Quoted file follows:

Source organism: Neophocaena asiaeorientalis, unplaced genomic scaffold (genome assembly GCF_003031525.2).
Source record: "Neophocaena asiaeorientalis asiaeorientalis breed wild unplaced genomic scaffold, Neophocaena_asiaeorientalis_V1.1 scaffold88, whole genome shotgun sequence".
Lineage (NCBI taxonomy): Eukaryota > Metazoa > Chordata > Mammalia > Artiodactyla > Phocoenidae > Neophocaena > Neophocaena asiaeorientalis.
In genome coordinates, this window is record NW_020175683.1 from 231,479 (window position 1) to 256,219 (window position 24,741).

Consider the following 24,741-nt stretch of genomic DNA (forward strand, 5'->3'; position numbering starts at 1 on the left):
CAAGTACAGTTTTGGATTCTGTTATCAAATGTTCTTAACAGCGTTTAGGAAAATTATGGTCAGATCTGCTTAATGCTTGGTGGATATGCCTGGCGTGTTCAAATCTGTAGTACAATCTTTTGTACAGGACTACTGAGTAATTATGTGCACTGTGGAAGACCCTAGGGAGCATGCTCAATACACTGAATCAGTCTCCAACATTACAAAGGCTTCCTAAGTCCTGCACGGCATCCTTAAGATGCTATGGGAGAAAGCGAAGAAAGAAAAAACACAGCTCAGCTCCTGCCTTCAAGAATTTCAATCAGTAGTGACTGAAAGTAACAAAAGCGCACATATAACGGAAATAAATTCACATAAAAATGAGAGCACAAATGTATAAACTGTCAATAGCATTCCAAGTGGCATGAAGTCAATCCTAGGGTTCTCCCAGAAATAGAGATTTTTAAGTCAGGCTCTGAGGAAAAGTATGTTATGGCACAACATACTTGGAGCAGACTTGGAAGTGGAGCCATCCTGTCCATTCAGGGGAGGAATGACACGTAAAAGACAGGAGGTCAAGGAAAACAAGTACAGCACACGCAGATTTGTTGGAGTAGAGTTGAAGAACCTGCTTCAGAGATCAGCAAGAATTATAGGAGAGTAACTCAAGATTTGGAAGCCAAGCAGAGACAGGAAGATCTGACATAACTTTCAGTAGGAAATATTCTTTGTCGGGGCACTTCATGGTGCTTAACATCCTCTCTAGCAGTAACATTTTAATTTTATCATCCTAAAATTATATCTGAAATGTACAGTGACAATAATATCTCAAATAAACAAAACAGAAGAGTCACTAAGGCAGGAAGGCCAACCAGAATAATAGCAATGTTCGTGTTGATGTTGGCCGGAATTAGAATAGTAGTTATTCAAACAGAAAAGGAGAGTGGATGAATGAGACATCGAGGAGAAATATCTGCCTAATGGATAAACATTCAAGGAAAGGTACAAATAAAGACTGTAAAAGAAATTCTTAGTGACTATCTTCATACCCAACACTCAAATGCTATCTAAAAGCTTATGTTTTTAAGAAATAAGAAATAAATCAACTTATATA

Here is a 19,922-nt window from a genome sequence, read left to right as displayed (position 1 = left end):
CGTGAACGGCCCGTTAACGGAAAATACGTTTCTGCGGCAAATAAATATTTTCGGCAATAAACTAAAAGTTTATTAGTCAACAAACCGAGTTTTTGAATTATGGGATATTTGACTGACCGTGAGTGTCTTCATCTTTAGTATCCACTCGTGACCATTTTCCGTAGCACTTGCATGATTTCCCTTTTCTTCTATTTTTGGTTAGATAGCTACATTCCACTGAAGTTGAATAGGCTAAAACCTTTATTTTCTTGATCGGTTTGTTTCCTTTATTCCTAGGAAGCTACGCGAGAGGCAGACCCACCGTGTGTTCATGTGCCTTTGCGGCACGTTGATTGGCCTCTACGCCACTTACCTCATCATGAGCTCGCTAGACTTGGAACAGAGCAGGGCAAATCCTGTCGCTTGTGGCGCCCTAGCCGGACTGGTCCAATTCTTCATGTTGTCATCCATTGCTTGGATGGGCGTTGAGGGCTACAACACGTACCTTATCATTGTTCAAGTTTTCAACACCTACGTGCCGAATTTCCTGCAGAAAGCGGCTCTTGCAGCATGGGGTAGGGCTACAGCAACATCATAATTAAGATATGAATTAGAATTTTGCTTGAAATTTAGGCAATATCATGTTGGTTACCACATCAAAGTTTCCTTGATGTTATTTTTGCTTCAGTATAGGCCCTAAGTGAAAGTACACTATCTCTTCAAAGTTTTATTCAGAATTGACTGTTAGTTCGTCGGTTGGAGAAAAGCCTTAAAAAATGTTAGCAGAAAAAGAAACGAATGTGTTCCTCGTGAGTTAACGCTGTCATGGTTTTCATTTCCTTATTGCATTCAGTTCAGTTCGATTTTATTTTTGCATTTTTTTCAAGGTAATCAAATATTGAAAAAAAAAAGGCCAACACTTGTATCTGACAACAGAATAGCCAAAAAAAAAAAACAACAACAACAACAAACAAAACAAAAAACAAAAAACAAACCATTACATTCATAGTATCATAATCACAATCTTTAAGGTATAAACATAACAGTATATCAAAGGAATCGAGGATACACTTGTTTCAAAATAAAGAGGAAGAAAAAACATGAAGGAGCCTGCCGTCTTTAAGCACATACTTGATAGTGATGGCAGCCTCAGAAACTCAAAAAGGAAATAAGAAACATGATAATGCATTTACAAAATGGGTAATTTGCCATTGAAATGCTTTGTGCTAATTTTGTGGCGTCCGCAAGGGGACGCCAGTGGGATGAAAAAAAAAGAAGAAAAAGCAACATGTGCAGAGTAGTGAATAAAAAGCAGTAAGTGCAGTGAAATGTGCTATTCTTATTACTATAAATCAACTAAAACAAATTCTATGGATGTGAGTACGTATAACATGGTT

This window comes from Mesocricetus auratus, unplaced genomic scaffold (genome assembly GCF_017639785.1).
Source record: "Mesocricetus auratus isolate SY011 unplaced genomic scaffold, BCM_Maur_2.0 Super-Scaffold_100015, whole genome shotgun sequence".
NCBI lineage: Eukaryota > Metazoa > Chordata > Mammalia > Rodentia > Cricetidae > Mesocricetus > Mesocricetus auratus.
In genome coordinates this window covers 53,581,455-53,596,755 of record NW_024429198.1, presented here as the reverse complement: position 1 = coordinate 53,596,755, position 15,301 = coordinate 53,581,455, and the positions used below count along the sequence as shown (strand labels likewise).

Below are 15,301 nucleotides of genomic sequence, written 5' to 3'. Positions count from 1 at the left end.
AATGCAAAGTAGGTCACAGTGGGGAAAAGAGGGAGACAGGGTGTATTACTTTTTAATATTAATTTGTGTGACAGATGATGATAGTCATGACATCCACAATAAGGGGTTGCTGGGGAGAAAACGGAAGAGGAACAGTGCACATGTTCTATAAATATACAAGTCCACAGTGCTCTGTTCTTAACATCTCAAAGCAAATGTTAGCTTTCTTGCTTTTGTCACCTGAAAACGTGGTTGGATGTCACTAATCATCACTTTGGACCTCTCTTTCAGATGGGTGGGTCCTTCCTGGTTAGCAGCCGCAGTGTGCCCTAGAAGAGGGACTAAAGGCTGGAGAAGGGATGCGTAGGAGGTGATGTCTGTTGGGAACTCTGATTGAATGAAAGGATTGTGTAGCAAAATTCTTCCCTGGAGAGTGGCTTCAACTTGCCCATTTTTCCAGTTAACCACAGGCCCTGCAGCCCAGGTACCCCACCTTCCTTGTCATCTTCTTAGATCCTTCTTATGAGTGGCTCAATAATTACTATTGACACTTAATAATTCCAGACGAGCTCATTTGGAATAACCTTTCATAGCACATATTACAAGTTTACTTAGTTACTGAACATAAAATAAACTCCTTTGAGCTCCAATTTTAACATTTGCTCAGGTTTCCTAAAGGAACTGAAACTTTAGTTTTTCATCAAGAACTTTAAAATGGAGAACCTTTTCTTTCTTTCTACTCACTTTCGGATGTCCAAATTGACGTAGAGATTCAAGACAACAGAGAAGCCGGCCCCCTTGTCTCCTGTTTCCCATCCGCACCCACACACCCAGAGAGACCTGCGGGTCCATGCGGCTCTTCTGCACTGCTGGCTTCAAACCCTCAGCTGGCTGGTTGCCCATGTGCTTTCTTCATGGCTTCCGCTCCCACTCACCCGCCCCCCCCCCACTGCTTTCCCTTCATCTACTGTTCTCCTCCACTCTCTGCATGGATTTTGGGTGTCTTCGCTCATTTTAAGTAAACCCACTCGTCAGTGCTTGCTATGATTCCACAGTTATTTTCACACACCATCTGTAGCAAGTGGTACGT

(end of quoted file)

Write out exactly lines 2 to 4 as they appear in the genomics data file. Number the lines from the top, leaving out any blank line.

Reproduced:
Source record: "Neophocaena asiaeorientalis asiaeorientalis breed wild unplaced genomic scaffold, Neophocaena_asiaeorientalis_V1.1 scaffold88, whole genome shotgun sequence".
Lineage (NCBI taxonomy): Eukaryota > Metazoa > Chordata > Mammalia > Artiodactyla > Phocoenidae > Neophocaena > Neophocaena asiaeorientalis.
In genome coordinates, this window is record NW_020175683.1 from 231,479 (window position 1) to 256,219 (window position 24,741).